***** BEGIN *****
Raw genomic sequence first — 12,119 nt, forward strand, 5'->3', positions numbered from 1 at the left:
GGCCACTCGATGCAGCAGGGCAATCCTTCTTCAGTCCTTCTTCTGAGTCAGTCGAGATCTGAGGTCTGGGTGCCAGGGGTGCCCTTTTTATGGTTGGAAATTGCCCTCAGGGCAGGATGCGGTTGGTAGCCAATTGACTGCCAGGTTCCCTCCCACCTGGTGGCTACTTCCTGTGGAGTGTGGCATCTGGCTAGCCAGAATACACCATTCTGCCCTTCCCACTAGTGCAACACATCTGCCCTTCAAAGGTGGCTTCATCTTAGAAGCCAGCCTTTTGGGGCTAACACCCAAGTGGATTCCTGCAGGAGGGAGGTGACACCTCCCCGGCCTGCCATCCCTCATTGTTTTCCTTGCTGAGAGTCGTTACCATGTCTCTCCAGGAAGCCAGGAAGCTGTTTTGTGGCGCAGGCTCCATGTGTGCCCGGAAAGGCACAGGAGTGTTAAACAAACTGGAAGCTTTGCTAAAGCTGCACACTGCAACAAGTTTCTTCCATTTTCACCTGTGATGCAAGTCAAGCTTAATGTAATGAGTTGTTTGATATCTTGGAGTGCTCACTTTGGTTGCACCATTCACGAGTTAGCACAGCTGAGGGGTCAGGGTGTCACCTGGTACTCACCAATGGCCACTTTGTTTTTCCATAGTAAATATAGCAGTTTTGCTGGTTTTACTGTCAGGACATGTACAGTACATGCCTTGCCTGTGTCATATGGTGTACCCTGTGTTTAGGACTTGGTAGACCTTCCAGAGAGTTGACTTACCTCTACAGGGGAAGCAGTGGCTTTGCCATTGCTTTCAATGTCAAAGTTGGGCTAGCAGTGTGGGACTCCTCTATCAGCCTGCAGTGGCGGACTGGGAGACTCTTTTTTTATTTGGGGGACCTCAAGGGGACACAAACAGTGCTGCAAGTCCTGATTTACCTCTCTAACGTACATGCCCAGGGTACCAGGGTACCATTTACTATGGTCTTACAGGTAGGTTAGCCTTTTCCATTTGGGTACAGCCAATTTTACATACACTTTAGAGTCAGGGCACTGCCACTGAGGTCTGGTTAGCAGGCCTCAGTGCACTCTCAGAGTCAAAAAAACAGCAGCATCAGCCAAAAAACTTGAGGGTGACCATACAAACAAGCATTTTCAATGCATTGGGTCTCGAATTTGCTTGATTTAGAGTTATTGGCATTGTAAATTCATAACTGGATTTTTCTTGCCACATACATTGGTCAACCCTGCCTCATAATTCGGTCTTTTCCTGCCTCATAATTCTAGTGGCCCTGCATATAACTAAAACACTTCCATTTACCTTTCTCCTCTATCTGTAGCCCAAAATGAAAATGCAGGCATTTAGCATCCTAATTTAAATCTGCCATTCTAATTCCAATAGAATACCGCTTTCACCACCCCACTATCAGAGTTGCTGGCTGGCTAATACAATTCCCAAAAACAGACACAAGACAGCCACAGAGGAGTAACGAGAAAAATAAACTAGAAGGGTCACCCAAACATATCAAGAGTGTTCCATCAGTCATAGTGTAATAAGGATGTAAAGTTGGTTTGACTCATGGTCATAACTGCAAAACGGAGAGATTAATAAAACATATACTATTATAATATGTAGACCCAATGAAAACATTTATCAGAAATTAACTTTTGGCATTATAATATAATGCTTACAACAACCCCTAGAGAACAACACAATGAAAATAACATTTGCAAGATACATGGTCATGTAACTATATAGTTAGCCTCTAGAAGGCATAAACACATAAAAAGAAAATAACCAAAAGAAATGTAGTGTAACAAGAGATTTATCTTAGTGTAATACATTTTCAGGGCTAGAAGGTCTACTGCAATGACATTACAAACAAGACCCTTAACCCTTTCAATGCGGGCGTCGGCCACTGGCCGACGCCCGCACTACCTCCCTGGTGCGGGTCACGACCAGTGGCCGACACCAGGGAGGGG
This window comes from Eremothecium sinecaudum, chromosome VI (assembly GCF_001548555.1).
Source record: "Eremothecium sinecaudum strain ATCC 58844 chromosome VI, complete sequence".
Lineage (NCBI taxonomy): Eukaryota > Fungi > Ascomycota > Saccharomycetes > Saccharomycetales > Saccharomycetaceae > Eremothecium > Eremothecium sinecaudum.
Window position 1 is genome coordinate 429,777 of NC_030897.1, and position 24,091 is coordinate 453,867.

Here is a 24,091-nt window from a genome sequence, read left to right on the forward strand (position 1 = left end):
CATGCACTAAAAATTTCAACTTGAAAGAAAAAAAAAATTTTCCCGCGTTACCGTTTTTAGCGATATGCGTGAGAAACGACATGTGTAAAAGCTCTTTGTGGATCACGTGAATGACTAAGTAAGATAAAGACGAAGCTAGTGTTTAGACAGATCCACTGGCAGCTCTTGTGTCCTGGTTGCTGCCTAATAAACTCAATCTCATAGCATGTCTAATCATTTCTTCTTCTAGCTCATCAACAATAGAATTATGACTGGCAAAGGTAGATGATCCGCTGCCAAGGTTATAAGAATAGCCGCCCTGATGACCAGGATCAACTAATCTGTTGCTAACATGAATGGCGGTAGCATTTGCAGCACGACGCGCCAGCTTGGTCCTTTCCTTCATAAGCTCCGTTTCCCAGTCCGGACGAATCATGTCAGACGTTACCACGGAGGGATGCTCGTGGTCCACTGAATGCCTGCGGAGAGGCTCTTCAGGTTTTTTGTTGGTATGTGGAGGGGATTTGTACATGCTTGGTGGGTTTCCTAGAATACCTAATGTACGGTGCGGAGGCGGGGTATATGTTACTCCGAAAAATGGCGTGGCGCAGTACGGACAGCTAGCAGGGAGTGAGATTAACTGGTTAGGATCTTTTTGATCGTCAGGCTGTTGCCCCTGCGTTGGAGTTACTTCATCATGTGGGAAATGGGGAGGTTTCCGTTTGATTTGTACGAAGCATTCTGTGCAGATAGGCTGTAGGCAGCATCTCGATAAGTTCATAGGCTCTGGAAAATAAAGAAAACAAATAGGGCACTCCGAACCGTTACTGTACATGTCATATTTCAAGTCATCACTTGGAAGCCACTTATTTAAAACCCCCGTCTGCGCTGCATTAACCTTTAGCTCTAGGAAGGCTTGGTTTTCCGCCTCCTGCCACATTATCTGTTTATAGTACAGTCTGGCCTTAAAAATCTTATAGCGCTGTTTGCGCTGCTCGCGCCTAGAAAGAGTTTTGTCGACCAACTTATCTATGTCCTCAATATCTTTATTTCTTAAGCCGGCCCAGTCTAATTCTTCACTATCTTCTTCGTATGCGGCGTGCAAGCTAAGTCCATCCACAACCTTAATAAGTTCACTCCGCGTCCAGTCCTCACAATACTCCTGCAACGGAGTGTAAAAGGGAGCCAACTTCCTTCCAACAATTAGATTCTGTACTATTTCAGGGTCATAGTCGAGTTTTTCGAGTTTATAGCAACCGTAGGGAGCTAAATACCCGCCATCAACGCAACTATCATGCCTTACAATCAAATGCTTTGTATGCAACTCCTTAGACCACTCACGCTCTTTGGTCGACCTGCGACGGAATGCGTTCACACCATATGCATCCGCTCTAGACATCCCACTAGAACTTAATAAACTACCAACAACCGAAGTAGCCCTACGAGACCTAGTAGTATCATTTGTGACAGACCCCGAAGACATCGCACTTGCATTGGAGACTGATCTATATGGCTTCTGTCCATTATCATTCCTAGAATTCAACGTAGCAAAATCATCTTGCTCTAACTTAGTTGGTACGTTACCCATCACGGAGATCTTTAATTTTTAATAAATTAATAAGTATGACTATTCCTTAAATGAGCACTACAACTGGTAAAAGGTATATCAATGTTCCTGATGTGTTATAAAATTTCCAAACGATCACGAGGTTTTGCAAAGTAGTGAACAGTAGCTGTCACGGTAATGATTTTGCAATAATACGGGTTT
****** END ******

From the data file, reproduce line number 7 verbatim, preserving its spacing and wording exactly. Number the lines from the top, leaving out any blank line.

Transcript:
Here is a 24,091-nt window from a genome sequence, read left to right on the forward strand (position 1 = left end):